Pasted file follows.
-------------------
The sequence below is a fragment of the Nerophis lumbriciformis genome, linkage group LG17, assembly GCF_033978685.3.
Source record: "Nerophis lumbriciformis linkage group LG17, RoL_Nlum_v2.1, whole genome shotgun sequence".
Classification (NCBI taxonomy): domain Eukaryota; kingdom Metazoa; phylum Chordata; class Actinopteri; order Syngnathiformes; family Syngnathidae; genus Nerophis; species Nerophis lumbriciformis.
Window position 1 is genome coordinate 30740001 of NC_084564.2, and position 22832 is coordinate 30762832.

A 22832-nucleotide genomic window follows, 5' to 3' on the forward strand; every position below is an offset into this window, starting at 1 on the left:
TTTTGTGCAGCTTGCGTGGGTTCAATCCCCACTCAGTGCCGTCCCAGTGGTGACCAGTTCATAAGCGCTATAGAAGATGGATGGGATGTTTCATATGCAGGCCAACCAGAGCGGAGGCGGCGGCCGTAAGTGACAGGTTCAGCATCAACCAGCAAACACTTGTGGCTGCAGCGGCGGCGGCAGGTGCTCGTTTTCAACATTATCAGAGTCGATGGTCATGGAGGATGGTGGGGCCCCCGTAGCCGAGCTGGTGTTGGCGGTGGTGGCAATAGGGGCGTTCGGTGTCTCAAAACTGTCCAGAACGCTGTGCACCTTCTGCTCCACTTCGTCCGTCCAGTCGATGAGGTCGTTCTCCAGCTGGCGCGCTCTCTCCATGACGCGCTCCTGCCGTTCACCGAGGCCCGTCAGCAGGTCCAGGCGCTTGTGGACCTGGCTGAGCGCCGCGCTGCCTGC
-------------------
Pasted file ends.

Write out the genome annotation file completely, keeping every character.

The sequence below is a fragment of the Nerophis lumbriciformis genome, linkage group LG17, assembly GCF_033978685.3.
Source record: "Nerophis lumbriciformis linkage group LG17, RoL_Nlum_v2.1, whole genome shotgun sequence".
Classification (NCBI taxonomy): domain Eukaryota; kingdom Metazoa; phylum Chordata; class Actinopteri; order Syngnathiformes; family Syngnathidae; genus Nerophis; species Nerophis lumbriciformis.
Window position 1 is genome coordinate 30740001 of NC_084564.2, and position 22832 is coordinate 30762832.

A 22832-nucleotide genomic window follows, 5' to 3' on the forward strand; every position below is an offset into this window, starting at 1 on the left:
TTTTGTGCAGCTTGCGTGGGTTCAATCCCCACTCAGTGCCGTCCCAGTGGTGACCAGTTCATAAGCGCTATAGAAGATGGATGGGATGTTTCATATGCAGGCCAACCAGAGCGGAGGCGGCGGCCGTAAGTGACAGGTTCAGCATCAACCAGCAAACACTTGTGGCTGCAGCGGCGGCGGCAGGTGCTCGTTTTCAACATTATCAGAGTCGATGGTCATGGAGGATGGTGGGGCCCCCGTAGCCGAGCTGGTGTTGGCGGTGGTGGCAATAGGGGCGTTCGGTGTCTCAAAACTGTCCAGAACGCTGTGCACCTTCTGCTCCACTTCGTCCGTCCAGTCGATGAGGTCGTTCTCCAGCTGGCGCGCTCTCTCCATGACGCGCTCCTGCCGTTCACCGAGGCCCGTCAGCAGGTCCAGGCGCTTGTGGACCTGGCTGAGCGCCGCGCTGCCTGC